Did we like it?
Much as we liked Adam Carter, and Rupert Penry-Jones’ work, his self-immolation was the best thing to happen to Spooks for three series. His replacement Lucas North has an alluring depth and ambiguity, while the scripts are back to being a mix of the incredibly silly and the heart-stopping. Whether this can continue for a whole series, unlike the previous two, isn’t yet clear.
What was good about it?
• Richard Armitage has been carrying Robin Hood pretty much since it started, and now he has a stage worthy of his talents. His ruse as a double agent to trick his former Russian captors was predictable, but there is a shadow in his soul than even Harry can’t see – and it will hopefully be revealed in future episodes.
• And we were gladdened by the return of Ros (Hermione Norris), especially as she spent the first couple of episodes auditioning to ultimately replace Adam, which she duly achieved. She killed a Russian spy by smashing him over the head with champagne, disabled another in a London square, had a Russian politician literally by the bollocks, and stunned Lucas with a taser. Although, we do remember that there was a very good reason why she had to be dead in Series 5 – but we can’t exactly recall why.
• The first episode was a peculiar triptych that mechanically reintroduced Ros, introduced Lucas and got rid of Adam. The second was a Spooks classic for its palpable but addictive silliness as a Russian submarine tried to infect telecommunications cables in the Atlantic with some ravaging internet virus. It had the usual improbable conclusion, Malcolm waxing psychobabble and Harry uttering apocalyptic portents for Britain. All it needed was Tom, Danny and Zoe walking aimlessly about corridors and it was 2002 all over again.
• The tailing of suspects through busy streets. We always find this element of Spooks rather hypnotic, like watching safety play in a snooker match – the most thrilling part of any green baize showdown, as the potting bit is a dull procession like a military parade through Red Square.
What was bad about it?
• So many of the leading Spooks characters have been mindlessly dispatched in recent series that when Harry raised his pistol with a look of righteous fury in his eyes, and gunned down Arkady Katchemov for indirectly causing Adam’s death, there was no sense of dramatic fulfilment for us. We didn’t feel the same glow of justice as when Robert Osbourne was assassinated for murdering Helen, or when Tom Quinn shot Hermann Joyce in cold blood.
• We now hardly bat an eyelid at another corpse whether it’s Adam Carter or Arkady Katchemov, so inured are we to a world which is more perilous and morbid than even Coronation Street.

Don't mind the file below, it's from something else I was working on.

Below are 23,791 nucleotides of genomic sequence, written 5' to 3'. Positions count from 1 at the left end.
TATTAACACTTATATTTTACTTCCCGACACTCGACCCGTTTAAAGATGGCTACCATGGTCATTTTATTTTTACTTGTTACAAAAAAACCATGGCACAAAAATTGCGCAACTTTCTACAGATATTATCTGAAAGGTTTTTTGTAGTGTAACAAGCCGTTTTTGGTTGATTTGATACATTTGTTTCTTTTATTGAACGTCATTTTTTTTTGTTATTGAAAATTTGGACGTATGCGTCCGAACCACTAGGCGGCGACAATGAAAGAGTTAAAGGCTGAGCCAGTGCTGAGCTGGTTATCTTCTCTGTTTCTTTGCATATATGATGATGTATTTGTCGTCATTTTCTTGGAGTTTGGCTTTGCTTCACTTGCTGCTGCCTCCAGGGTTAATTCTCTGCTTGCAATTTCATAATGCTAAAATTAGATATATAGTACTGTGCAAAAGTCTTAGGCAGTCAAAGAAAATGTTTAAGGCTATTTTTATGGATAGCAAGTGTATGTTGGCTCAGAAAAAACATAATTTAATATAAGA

• And anyhow, Adam didn’t really die in the car bomb. He perished about half-an-hour earlier during his Henry V soliloquy about the virtues of Remembrance Day, and in so doing stepped so far out of character he more resembled Captain Pugwash than a crack spy. He may as well have turned to the camera and punctured the fourth wall with his cool blue eyes, so much did this scene resemble the very last episode of Dad’s Army when Mainwaring and his troops toasted the Home Guard.
• And while the death of Arkady Katchemov didn’t move us, it certainly annoyed us. Throughout the previous couple of episodes his name had been mentioned in hallowed tones as if the Lucifer Morningstar of international espionage. Lucas trembled when he spoke of Arkady’s interrogation technique, venerating him as a “chess player”. Yet as soon as the Spooks pinioned him with a move that a three-year-old child could manoeuvre out of, he crumbled and complied with Lucas’s demand to become a double agent.
• Arkady Katchemov’s death was a double shame as he was an adversary as doughty as Professor Moriarty compared to the stock Al Qaeda terrorists we had to endure in the first episode. Sure, they were accurately portrayed as the moronic fools who try to give meaning to their piteous snivelling existences through murder and harm, but they are so basic they could be produced in a Victorian sweatshop and sold on the streets of Blackpool to dumb tourists. They spouted all the usual risible hyperbolic bilge that just made them grotesque hate figures with all the distinctive traits of a blanket of fog.
• Why did Lucas have his tattoos inscribed in the Latin alphabet rather than the Cyrillic alphabet?
• Are we the only people who thought that the fatal car bomb wasn’t really that big, and Adam could have quite easily cleared the street, with the device causing little more damage than a few shattered windows?